This week, the National Inter-Agency Task Force (IATF) made a crucial decision to allow local governments the discretion to lift certain travel restrictions including swab testing and mandatory 14-day quarantine in the place of destination.
Under the new IATF Resolution No. 101 announced towards the weekend, swab testing shall no longer be compulsory for travelers, except if required by the respective LGU. Travelers are also no longer required to undergo facility quarantine upon arrival unless they exhibit known symptoms of COVID-19.
These twin national policies had been at the cutting edge of the restrictive lockdown protocols that had been imposed as a national mandate at the outset of the pandemic, in varying levels of quarantine categories, in order to contain the spread of COVID-19. In the case of Palawan, this effectively closed off the main entry ports to the province, essentially stopping commercial travel.
The anticipation over the arrival of COVID-19 vaccines has emboldened the national government to ease travel restrictions between places in order to revitalize economic activities and gradually pave the way to recovery.
The push to revive the local economy has been an agenda shared by many local government units. This has long been the stance of the provincial government since Palawan was downgraded by the IATF to a low-risk modified general community quarantine status (MGCQ) towards the last quarter of last year.
The IATF decision however has no immediate binding effect on every LGU, as qualified in Resolution 101. Palawan now has to make a decision how it will calibrate its own respective policy regulations geared at containing the virus. The decision of Puerto Princesa City in particular, which is separate to that of the province, will have bearing on the opening of the international airport and its sea port to commercial travel, one that had been abruptly closed since March 2020.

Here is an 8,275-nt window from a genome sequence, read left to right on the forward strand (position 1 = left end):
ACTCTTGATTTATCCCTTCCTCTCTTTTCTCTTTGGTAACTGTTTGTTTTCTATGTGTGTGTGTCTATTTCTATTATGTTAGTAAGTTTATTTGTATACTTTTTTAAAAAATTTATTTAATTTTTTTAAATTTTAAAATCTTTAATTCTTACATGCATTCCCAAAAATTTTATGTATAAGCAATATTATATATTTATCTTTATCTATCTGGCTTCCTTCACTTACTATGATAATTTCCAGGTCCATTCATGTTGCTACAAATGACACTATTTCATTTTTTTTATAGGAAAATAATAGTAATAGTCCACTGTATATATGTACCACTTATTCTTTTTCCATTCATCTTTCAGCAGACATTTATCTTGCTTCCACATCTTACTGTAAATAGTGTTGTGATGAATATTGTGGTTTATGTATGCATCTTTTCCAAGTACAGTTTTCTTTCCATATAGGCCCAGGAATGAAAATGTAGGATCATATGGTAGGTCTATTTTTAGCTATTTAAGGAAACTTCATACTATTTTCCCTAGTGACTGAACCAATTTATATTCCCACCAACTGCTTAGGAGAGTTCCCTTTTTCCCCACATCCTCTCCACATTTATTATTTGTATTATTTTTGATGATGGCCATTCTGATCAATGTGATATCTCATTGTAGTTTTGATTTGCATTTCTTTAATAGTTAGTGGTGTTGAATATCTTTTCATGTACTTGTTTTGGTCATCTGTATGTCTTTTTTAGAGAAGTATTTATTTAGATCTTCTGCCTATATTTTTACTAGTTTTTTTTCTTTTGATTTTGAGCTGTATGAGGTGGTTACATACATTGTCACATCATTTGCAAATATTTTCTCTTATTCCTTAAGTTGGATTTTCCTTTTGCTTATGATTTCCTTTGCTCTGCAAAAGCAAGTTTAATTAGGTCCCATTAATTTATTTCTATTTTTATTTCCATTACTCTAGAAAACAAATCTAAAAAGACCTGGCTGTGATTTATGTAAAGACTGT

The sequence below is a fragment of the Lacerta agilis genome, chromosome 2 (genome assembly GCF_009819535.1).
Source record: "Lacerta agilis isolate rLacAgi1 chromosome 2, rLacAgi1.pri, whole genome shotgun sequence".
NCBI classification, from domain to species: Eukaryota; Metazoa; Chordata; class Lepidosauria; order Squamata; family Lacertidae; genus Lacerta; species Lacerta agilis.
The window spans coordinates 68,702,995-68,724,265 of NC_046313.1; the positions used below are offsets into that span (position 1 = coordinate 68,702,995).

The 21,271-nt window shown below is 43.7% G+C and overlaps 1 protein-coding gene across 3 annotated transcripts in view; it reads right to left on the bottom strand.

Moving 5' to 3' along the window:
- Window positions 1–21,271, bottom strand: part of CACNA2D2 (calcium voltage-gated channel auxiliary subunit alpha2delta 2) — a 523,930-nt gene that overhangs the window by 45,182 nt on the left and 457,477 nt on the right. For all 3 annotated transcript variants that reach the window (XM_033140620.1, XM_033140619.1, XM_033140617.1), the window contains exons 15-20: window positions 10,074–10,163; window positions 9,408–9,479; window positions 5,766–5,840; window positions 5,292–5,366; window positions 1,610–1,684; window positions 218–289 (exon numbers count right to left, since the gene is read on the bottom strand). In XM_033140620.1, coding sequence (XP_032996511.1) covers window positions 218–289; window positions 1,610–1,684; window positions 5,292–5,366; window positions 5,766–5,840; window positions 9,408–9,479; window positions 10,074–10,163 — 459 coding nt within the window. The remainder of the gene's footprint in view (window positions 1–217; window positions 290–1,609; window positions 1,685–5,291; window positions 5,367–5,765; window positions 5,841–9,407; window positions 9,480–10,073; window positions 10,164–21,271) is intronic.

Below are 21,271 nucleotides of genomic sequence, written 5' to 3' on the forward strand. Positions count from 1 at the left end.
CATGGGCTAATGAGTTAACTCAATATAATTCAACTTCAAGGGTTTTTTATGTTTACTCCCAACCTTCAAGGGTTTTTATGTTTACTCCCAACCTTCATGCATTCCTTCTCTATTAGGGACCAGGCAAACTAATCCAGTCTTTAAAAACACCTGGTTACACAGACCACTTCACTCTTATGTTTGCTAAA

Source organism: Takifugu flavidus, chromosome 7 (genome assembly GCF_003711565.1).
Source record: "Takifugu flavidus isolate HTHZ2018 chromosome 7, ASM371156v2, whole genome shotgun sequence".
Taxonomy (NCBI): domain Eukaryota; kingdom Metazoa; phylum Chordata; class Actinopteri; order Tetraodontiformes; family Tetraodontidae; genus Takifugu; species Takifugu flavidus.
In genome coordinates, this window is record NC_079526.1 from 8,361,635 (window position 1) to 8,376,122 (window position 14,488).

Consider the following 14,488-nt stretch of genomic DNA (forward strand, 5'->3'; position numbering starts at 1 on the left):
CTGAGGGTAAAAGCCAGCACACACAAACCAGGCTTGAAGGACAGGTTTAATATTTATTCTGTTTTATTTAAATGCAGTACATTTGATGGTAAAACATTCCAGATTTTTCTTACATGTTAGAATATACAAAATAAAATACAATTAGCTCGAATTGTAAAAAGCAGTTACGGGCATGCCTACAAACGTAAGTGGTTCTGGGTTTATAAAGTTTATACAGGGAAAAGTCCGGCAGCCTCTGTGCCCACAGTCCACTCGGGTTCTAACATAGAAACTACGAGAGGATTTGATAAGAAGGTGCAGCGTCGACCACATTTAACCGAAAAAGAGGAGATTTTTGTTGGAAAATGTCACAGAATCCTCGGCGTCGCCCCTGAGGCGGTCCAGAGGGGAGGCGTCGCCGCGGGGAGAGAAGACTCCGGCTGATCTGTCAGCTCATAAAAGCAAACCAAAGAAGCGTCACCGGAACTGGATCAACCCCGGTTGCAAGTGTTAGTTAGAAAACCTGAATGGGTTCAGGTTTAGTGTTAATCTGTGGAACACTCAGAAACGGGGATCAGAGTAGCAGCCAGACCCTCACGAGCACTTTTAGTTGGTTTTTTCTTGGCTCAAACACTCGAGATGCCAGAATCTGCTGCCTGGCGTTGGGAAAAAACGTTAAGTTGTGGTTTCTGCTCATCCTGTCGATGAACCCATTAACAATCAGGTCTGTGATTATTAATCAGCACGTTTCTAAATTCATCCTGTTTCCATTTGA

It is a critical decision for the city government to make, considering the potential challenge it brings to keeping infection levels under control. A look at the cases of Puerto Princesa since the pandemic would show that nearly all of its cases of COVID-19 had been traced to individuals traveling from outside, particularly the so-called local stranded individuals (LSIs). Also, while its overall numbers are quite low compared to most major cities, the incidence of spikes officially attributed to “community transmission” had placed the city’s medical response capacity under tremendous pressures.
A definitive rollout of the city’s vaccine orders from AstraZeneca should make the decision easier for the Puerto Princesa City to relax travel restrictions, but there is no indication that this could happen anytime soon.
There is also no clear provincial government timetable on when a vaccine rollout could begin, as Palawan had decided to forego making a direct vaccine purchase and depend on the appropriation from the national government.
Whatever decision will be made separately by the city and provincial governments, what appears important is there must by a synchronized rationale between them. A decision of one will have an effect on the other, simply because the COVID-19 virus do not recognize political boundaries.
It has become necessary that with the IATF’s abandonment of strict travel impositions, a carefully studied decision should be made on the ground in Palawan, involving critical stakeholders regardless of geographic boundaries.